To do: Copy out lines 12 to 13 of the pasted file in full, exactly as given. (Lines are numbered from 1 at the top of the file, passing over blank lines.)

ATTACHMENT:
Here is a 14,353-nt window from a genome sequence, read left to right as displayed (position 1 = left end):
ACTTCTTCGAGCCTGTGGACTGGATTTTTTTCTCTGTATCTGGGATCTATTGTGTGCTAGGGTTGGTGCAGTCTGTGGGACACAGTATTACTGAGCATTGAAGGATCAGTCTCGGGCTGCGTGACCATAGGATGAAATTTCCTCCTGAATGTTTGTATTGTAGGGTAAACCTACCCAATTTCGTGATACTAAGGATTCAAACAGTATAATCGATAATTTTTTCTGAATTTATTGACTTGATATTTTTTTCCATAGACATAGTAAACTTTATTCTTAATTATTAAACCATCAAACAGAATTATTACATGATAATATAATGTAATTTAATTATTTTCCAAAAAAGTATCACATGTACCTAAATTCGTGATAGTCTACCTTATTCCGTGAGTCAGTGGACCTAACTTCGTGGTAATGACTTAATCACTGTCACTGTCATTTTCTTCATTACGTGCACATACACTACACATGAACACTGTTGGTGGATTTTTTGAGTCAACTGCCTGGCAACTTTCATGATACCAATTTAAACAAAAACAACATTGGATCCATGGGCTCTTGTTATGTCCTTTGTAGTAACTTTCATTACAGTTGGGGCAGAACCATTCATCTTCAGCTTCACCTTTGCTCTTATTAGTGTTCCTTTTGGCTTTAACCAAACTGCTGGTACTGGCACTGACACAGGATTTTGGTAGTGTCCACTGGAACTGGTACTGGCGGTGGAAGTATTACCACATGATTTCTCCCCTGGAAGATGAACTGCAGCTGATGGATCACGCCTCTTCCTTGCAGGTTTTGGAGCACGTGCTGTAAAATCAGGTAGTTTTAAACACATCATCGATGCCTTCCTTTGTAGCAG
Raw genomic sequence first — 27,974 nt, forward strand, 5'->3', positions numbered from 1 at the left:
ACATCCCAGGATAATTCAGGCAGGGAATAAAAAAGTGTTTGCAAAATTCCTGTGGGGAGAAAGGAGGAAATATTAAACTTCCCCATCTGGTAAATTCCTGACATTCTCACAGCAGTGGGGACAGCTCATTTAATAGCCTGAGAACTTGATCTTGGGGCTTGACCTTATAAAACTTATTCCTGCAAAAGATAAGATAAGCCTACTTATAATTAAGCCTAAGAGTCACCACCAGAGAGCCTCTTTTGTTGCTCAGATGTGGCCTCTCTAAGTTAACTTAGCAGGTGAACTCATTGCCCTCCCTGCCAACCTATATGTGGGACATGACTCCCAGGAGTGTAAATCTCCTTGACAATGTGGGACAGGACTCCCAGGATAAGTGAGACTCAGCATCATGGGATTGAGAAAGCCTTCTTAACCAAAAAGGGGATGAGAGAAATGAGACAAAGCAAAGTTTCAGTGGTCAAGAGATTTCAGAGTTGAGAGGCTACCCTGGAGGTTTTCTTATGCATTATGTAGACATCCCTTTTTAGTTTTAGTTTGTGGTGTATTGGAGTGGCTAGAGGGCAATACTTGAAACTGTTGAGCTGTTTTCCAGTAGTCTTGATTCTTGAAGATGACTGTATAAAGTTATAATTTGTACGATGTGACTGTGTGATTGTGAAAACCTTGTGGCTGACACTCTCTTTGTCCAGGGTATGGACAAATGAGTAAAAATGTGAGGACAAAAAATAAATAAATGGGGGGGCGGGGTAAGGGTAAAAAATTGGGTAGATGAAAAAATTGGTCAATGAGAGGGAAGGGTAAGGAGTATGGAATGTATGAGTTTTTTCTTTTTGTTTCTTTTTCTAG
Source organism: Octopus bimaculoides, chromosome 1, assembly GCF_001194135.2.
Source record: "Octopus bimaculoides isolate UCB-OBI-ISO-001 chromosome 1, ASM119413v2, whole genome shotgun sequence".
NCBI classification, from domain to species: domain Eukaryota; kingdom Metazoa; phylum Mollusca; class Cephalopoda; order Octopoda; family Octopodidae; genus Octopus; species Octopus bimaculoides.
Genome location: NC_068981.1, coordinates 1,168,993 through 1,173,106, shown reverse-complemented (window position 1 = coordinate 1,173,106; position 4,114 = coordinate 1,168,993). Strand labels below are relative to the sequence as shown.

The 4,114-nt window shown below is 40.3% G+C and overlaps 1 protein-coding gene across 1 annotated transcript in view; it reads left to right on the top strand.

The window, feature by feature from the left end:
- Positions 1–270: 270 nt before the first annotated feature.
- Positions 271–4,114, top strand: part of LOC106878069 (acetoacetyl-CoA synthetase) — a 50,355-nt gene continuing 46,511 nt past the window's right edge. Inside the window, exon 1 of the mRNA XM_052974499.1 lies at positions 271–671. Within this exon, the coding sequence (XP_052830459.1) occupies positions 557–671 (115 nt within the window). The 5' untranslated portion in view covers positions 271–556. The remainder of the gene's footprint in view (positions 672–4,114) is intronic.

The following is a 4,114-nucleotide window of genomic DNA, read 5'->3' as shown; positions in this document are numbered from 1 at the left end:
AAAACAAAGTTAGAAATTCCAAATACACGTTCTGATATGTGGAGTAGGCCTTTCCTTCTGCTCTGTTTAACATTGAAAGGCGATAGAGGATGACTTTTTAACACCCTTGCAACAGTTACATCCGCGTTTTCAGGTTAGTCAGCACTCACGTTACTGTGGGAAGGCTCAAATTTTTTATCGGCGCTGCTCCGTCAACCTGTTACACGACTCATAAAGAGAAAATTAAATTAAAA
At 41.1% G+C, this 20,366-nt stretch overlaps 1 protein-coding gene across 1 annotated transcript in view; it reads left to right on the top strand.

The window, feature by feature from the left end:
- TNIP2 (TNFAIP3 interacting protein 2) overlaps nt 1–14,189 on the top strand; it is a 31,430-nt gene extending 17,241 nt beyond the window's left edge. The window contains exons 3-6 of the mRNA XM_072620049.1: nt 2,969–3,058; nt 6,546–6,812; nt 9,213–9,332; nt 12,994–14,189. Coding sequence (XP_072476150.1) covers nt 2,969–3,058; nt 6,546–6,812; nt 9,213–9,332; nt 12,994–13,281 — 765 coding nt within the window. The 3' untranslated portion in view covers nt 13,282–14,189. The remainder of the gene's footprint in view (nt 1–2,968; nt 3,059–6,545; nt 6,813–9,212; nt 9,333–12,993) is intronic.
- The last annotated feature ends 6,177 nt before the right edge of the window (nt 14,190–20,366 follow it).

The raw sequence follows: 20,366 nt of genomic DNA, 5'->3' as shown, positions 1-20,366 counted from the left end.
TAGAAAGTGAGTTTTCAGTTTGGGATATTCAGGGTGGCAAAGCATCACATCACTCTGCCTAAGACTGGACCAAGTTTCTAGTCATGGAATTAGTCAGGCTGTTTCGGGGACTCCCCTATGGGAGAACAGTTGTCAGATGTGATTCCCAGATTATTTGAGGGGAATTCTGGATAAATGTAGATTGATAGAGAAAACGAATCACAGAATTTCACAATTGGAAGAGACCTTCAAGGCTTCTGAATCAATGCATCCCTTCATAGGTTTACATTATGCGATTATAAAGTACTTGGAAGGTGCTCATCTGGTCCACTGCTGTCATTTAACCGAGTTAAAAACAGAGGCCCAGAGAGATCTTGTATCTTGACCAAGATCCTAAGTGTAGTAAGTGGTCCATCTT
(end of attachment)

- Positions 271–4,114, top strand: part of LOC106878069 (acetoacetyl-CoA synthetase) — a 50,355-nt gene continuing 46,511 nt past the window's right edge. Inside the window, exon 1 of the mRNA XM_052974499.1 lies at positions 271–671. Within this exon, the coding sequence (XP_052830459.1) occupies positions 557–671 (115 nt within the window). The 5' untranslated portion in view covers positions 271–556. The remainder of the gene's footprint in view (positions 672–4,114) is intronic.

The following is a 4,114-nucleotide window of genomic DNA, read 5'->3' as shown; positions in this document are numbered from 1 at the left end: